An interim government, led by Valentin Paniagua abolished the treacherous National Intelligence Service,and began investigating charges that former CIA asset Vladimir Montesinos laundered over $50 million through Swiss banks. A special election was held in 2001 and Alejandro Toledo defeated former President Alan Garicia, who recently returned from exile.
Toledo, who came from humble beginnings, was educated at Stanford and worked for the World Bank faces public doubts about his character. Garcia left Peru amid charges of corruption and is blamed for the nations financial crisis. Since neither contender has a strong constituency, Fujimori is reported to be considering a comeback. Even though Fujimori has been banned from holding public office for 10 ten years, such obstacles has not previously deterred his ambition. The other "Siamese twin," Montesinos has vanished and Sendero Luminoso appears to be resurfacing. (Some people wonder if there’s any similarity to the quandary of Superman and Clark Kent are never seen together.)
Tupac Amaru Revolutionary Movement (MRTA)
MRTA was formed in 1984 as a traditional leftist revolutionary movement seeking to end imperialist domination and establish a Marxist government. The group was named after Tupac Amaru 18th-century rebel leader who fought Spanish colonialists and is a symbol of the Peruvian people’s struggle against their oppressors. MRTA’s founder and ideological leader Victor Polay has had connections to Basques in Spain and France. Polay was arrested, escaped from prison, was recaptured and is currently in high security incarceration. MRTA’s military commander, Nestor Cerpa Cartolini took over as leader after Poly’s arrest in 1992.
MRTA’s base is a vast jungle area in eastern Peru and northern Amazon region. Its actions have included bombings, kidnappings, ambushes, and assassinations, many targeting U.S. Interests Its most daring action came in December 1996 when MRTA commandos seized the Japanese Ambassador’s residence in Lima during a diplomatic reception, taking hundreds of hostages. Although some hostages were released, others were held until Peruvian Special Forces raided the embassy in April 1997. Fourteen MRTA rebels were killed including the group’s leader Cerpa.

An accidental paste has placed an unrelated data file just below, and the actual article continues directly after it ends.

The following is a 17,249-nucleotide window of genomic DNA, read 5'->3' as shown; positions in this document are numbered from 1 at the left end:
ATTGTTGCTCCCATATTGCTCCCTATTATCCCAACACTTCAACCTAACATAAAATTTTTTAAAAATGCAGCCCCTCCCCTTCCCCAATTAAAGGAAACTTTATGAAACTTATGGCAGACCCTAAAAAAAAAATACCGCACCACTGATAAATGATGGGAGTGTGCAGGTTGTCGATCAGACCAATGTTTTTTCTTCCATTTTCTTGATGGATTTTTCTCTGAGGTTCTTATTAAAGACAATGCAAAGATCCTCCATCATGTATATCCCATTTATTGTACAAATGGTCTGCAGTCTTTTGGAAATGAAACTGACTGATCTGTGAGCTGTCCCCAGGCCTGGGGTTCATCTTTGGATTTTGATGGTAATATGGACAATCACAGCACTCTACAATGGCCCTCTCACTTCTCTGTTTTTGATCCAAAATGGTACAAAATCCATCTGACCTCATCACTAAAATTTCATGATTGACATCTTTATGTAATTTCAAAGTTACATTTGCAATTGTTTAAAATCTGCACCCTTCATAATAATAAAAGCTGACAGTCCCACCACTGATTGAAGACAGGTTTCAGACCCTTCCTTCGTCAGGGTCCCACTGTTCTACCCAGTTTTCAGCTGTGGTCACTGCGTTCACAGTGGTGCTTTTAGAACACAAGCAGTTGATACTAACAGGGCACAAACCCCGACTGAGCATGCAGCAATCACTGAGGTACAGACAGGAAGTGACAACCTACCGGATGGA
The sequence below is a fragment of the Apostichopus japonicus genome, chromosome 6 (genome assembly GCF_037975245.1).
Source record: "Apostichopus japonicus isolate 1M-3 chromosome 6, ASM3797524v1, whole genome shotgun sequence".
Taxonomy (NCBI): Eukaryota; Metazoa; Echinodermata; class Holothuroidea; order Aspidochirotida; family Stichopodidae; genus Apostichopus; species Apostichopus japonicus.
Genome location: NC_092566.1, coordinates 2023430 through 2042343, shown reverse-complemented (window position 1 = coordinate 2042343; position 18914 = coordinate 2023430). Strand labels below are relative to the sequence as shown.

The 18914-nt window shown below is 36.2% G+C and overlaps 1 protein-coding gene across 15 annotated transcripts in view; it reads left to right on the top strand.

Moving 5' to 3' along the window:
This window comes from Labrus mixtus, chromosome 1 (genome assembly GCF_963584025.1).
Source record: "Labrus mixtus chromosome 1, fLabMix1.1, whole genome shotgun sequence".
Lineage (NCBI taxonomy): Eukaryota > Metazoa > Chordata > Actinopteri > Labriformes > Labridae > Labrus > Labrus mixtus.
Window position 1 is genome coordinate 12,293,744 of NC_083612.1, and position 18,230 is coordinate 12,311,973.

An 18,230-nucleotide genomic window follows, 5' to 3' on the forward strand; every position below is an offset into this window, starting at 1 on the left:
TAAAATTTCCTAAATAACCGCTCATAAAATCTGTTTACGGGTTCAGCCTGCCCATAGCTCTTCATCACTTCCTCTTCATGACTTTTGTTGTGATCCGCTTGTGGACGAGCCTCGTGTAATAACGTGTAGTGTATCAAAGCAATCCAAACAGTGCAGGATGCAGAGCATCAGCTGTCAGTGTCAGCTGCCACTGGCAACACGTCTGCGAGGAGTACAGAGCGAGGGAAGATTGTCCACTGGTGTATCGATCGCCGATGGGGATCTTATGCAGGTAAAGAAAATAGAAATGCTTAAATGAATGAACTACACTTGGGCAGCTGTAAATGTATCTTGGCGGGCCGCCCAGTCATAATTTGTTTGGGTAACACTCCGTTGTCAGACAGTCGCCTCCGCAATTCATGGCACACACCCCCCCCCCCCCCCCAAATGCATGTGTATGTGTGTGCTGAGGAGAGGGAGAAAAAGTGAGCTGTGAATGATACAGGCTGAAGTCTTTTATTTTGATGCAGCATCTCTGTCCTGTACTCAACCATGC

MRTA’s goal has been to instigate a people’s revolution, establishing local or regional power bases, but not liberating and holding territory. With an educated middle class base, MRTA’s political strategy has been to win the hearts and minds of the people and they propose a form of democratic socialism appropriate to Peru as an alternative to capitalism that has failed to benefit the majority of Peruvians.
SL – Sendero Luminoso
The larger of Peru’s two main insurgencies, SL has been one of the world’s most ruthless guerrilla organizations and is often compared to the brutality the infamous Pol Pot. Sendero Luminoso is oriented to more marginalized sectors of the society, imposing their views and control by violence and terror. Formed in the late 1960s by a university professor, Abimael Guzman, the organization’s goal was to destroy existing Peruvian institutions and replace them with a communist revolutionary regime. As a peasant-based revolution SP was also opposed to rid foreign political and economic influence and exploitation. SL’s leader Abimael Guzman’s was captured in September 1992 and imprisoned along with other key SL leaders. The arrest of SL leaders combined with President Fujimori’s amnesty program for repentant terrorists eliminated Sendero Luminoso as an active insurgency.
Shining Path actions included the indiscriminate use of bombs. Almost every institution in Peru has been a target of SL violence. SL bombed diplomatic missions of several countries in Peru, including the US Embassy and carried selective assassinations. SL attacked foreign and especially US businesses and became intimately involved in the cocaine trade. At its peak SP was believed to have 1,500 to 2,500 armed militants and a significantly larger number of supporters, mostly in rural areas. Operations were mainly in rural areas with some terrorist attacks in the capital.